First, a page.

A socioeconomic explanation of lifestyle, however, doesn’t adequately explain why the poorer someone is, the more likely they are to be fat. Discrimination against fat people in the workforce is consistent and pervasive and contributes to lower starting salaries, fewer promotions, higher insurance premiums and obviously to not getting hired in the first place. We have many social safeguards in place to justify this type of discrimination, such as the excuse that fat people are at a higher risk for diseases and thus are a liability for hiring. While this is a myth—the majority of overweight people actually live longer than “normal-weight” people — the bigger question is why society seems to capitalize on fatness as a more seemingly justifiable category for discrimination when so many others, such as race and sex, are more blatantly recognized as wrong (even though racial and gender discrimination are still very much in practice). The reasons generally given for discrimination against fat people are just as contrived as those that were given to justify discrimination on the basis of race and gender. Everyone deserves an equal chance at making a living. Denying a fat person a job because of a wrong and stereotyped idea about their work ethic or health is discriminatory and oppressive.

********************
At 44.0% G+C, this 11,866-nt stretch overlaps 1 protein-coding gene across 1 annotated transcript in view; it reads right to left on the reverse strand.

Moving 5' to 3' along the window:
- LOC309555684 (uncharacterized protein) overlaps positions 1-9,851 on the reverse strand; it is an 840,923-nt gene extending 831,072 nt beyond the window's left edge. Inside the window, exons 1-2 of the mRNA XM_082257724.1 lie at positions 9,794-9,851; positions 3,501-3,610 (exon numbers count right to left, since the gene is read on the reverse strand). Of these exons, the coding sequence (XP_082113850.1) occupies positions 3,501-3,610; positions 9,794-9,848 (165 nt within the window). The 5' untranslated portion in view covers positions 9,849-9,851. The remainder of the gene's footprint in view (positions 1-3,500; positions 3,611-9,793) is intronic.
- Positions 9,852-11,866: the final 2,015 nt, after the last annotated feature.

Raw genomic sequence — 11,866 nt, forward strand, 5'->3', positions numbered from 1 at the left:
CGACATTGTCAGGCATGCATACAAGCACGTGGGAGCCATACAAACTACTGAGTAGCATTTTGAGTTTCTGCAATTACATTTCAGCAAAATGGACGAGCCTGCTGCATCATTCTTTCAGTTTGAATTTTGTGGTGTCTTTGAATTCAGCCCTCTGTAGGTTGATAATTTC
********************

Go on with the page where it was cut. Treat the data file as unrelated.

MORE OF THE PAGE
What the workshop came down to — or what I got out of it, anyway — was that it really is impossible to know about someone’s character and capabilities just by looking at them. People are foremost individuals, and nobody should be subject to different treatment because of a preconceived notion of who they are based on false assumptions that are generated by stereotypes. What must be fought, then, are the persistent and insidious assumptions and generalizations about the character of fat people that are perpetuated by media, politics, workforce discrimination and violence.